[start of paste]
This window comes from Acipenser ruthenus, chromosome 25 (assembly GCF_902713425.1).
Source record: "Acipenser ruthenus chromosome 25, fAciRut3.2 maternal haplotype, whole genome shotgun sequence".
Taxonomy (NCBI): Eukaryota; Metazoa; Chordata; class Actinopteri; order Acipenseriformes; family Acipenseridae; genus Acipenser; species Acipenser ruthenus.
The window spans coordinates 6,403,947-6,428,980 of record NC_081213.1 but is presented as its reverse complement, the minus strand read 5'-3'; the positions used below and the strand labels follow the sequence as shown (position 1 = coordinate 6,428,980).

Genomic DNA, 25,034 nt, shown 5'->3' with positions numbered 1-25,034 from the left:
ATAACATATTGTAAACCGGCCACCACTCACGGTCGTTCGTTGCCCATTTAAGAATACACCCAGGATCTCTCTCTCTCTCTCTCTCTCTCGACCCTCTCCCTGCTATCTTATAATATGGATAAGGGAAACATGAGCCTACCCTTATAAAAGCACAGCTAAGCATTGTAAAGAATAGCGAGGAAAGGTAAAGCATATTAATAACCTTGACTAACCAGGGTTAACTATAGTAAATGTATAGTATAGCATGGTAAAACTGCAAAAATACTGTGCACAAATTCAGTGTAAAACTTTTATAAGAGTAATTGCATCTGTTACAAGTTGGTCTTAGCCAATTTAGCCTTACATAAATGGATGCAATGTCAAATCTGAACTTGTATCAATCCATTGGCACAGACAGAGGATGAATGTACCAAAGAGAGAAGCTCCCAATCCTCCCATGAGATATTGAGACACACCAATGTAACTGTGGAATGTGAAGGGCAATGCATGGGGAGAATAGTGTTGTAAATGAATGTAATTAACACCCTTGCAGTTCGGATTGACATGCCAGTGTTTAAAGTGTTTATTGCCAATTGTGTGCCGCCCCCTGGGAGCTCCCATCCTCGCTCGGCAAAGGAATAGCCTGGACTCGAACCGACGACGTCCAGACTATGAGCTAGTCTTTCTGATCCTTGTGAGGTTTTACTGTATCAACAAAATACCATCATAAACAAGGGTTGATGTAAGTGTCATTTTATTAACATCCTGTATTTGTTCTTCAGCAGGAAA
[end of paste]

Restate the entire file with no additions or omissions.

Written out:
This window comes from Acipenser ruthenus, chromosome 25 (assembly GCF_902713425.1).
Source record: "Acipenser ruthenus chromosome 25, fAciRut3.2 maternal haplotype, whole genome shotgun sequence".
Taxonomy (NCBI): Eukaryota; Metazoa; Chordata; class Actinopteri; order Acipenseriformes; family Acipenseridae; genus Acipenser; species Acipenser ruthenus.
The window spans coordinates 6,403,947-6,428,980 of record NC_081213.1 but is presented as its reverse complement, the minus strand read 5'-3'; the positions used below and the strand labels follow the sequence as shown (position 1 = coordinate 6,428,980).

Genomic DNA, 25,034 nt, shown 5'->3' with positions numbered 1-25,034 from the left:
ATAACATATTGTAAACCGGCCACCACTCACGGTCGTTCGTTGCCCATTTAAGAATACACCCAGGATCTCTCTCTCTCTCTCTCTCTCTCGACCCTCTCCCTGCTATCTTATAATATGGATAAGGGAAACATGAGCCTACCCTTATAAAAGCACAGCTAAGCATTGTAAAGAATAGCGAGGAAAGGTAAAGCATATTAATAACCTTGACTAACCAGGGTTAACTATAGTAAATGTATAGTATAGCATGGTAAAACTGCAAAAATACTGTGCACAAATTCAGTGTAAAACTTTTATAAGAGTAATTGCATCTGTTACAAGTTGGTCTTAGCCAATTTAGCCTTACATAAATGGATGCAATGTCAAATCTGAACTTGTATCAATCCATTGGCACAGACAGAGGATGAATGTACCAAAGAGAGAAGCTCCCAATCCTCCCATGAGATATTGAGACACACCAATGTAACTGTGGAATGTGAAGGGCAATGCATGGGGAGAATAGTGTTGTAAATGAATGTAATTAACACCCTTGCAGTTCGGATTGACATGCCAGTGTTTAAAGTGTTTATTGCCAATTGTGTGCCGCCCCCTGGGAGCTCCCATCCTCGCTCGGCAAAGGAATAGCCTGGACTCGAACCGACGACGTCCAGACTATGAGCTAGTCTTTCTGATCCTTGTGAGGTTTTACTGTATCAACAAAATACCATCATAAACAAGGGTTGATGTAAGTGTCATTTTATTAACATCCTGTATTTGTTCTTCAGCAGGAAA